Some things are obvious.
You do not start a marathon race with a 100 meter sprint. You do not play a Test match like a T20. You do not wolf down a seven-course meal like a Big Mac. And you do not — repeat — do not start your five-year term like it’s a five-month term.
Are you listening, PTI?
On the 111th day of their rule, Prime Minister Imran Khan and his team may want to consider the following advice: Relax. Chill. Sit back. Exhale slowly. Calm down. Close your eyes for a moment and tilt back your head. Now repeat the following quietly: “We are in power. We are the government. We are not on the container. Imran Ismail is indeed the Governor. We have five years ahead of us. The Establishment is with us. The Judiciary is not after us. The Opposition is chasing its own tail. The media is licking its wounds. We are under no threat.”
Say this over and over again till it sinks in well and proper. Now smile. Not the arrogant smile, not the mocking smile, not the condescending, patronising and disdainful smile, but the genuine toothy smile dripping with mirth and gaiety.
See, that wasn’t too difficult now, was it? On the other side of that toothy smile lies a welcome realisation: never has a government been more entrenched within the power structure of Pakistan. It is the perfect pitch and the perfect ground awash with the perfect gentle breeze to stay on the wicket and play a long and luxurious innings. No risky shot needed. No chasing the out-swinging ball needed. No cheeky singles needed. Just watch the ball and play with a straight bat.
But wait. Something is amiss. The 111-day-old government is panting like a triathlete on the final stretch. It’s running here, there and nowhere and trying to find an invisible trap door out of a non-existent siege. There is a fight to be fought, it seems, but which fight? And where? The warriors of the PTI are shouting at the sky and punching at the wind for a reason that is rather hard to decipher even for their well-wishers. What is wrong with these people?
The hundred days headline was a needless stunt that ended up doing nothing but making the government buckle under self-imposed pressure. In a desperate bid to live up to its own rhetoric, the government drew up a long list of achievements that did not need to be achieved in such a short period of time. In the thick foliage of these alleged achievements, the government stopped seeing the forest for the trees. It offered the nation a badly-cooked, half-baked buffet when it could have easily focused on making one delicious dish.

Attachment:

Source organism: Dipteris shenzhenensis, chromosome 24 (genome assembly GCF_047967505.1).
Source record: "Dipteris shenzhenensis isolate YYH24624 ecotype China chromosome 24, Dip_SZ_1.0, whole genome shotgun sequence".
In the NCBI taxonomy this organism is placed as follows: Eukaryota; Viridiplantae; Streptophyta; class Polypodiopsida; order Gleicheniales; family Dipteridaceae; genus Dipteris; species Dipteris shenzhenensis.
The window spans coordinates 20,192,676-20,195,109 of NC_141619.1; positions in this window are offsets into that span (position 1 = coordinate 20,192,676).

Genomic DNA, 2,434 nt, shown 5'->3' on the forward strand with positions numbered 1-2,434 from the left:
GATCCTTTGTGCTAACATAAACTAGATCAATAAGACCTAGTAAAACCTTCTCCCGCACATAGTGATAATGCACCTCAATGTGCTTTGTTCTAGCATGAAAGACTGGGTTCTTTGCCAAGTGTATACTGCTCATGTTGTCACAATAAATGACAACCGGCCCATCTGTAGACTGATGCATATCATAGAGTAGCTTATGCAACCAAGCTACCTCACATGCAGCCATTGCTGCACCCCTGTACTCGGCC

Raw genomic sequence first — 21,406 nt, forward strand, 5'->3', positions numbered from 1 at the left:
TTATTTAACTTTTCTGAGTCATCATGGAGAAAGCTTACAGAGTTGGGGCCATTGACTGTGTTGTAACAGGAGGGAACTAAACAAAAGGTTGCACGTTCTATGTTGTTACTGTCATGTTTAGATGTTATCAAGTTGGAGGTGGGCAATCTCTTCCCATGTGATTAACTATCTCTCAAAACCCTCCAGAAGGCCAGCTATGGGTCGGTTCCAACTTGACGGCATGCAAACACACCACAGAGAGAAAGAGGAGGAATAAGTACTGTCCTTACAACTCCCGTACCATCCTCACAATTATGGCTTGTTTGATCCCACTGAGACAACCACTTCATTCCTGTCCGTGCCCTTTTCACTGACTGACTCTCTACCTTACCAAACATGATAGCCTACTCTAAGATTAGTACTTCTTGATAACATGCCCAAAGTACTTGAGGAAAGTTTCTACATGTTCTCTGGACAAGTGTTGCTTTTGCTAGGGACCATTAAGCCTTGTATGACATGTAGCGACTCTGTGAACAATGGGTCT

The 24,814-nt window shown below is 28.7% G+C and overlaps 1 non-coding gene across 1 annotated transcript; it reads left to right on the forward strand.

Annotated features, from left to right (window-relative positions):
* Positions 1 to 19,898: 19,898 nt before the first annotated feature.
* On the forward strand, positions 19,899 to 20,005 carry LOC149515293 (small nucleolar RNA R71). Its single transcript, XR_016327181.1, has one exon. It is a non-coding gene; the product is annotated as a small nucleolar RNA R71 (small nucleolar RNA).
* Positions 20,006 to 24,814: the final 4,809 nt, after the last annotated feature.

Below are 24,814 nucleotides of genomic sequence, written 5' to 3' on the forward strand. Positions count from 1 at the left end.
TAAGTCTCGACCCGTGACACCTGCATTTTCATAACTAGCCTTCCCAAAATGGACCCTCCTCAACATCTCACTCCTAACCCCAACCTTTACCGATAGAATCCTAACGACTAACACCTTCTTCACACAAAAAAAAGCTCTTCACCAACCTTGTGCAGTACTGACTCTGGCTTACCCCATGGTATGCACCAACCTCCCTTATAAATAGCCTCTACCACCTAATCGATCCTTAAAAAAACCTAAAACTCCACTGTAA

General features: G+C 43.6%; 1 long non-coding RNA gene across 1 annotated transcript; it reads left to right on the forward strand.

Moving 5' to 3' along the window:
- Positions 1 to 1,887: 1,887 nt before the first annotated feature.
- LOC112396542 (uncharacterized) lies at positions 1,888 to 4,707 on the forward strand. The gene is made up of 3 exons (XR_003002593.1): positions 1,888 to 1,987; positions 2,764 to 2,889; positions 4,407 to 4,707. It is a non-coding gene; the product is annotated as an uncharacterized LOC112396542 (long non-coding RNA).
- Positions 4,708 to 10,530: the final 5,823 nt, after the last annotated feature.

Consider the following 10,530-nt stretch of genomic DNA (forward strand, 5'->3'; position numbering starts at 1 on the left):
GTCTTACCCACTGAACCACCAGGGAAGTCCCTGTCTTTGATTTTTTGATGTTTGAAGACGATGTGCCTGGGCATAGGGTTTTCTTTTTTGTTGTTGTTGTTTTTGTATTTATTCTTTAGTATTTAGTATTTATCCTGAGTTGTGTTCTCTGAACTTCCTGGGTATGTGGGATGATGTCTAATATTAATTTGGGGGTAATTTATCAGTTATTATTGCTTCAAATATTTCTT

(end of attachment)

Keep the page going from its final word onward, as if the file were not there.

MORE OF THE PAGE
Or two. Or five. But not dozens and dozens of items that add up to nothing more than a slick PowerPoint presentation. Those who voted Imran Khan into power want him to be a transformational leader, not a project-based one. He is supposed to take big decisions on big-ticket items, not spell out minute details of specific schemes drummed up by some geniuses from within his ranks.
On the 111th day, the key question then is: Khan stood for change, but what does change stand for today?
To define this change, Khan needs to spell out his key priorities. Not vague concepts, not broad plans, not sweeping ideas but clear and specific areas of focus along with a detailed road map. This is what should have happened on Day 1. This is what should have been spelt out on Day 100. Khan is already 111 days late.
The state of the economy is the elephant in the room. The elephant is bleeding from its trunk. And yet, the Prime Minister and the Finance Minister cannot decide whether they will give the elephant aspirin for the bleeding, or bandage the trunk or amputate it to save the mammal or get a vet from Washington to do what needs to be done. This lack of specifics is generating instability in the market and shaking the confidence of the investors. Clarity is what is needed. Clarity is what is not forthcoming.
Then there is the deafening silence over police reform. This was to be the transformational act of Khan in Punjab; the one reform that would have the most impact on the lives of the citizens of the largest province of the country. This was also the most difficult and the most complicated reform that no leader since 1947 had genuinely attempted. Khan was supposed to be the one who would do what no one had ever dared to do. But then, nothing. The mega-reform has not collapsed; it has disappeared like it never existed; like no one had ever spoken of it; like it was nothing more than a bad dream.
Perhaps that was exactly what it was.
The sheer callousness should take your breath away. Suddenly everyone seems to have resigned to the fact that there will be no reform of the police. Suddenly no one will ask Khan of this matter, not even in the soft-ball interviews he does.
Then of course, there are the other big items awaiting big decisions: civil service reform, FBR reform, legal reforms, State Owned Enterprises reform, governance reform (remember merit in transfers in postings?) and education reform. Some work may have been done in all these key areas and more may be in the pipeline, but where are the updates? Where are the details? Where are the timelines? Where are the progress markers and short-term/long-term targets?
Amateur time should come to an end now. The Imran Ismails, Murad Saeeds and Shehryar Afridis have had their share of fun and games with selfies in dark glasses for 111 days. Khan needs to now bring in adults. He is playing on home ground with his own crowd, his own umpire and no fielders. It cannot get more convenient than this.
So Mr Prime Minister, take a deep breath and exhale slowly. You have nothing to fear except your own team’s performance.
Published in The Express Tribune, December 9th, 2018.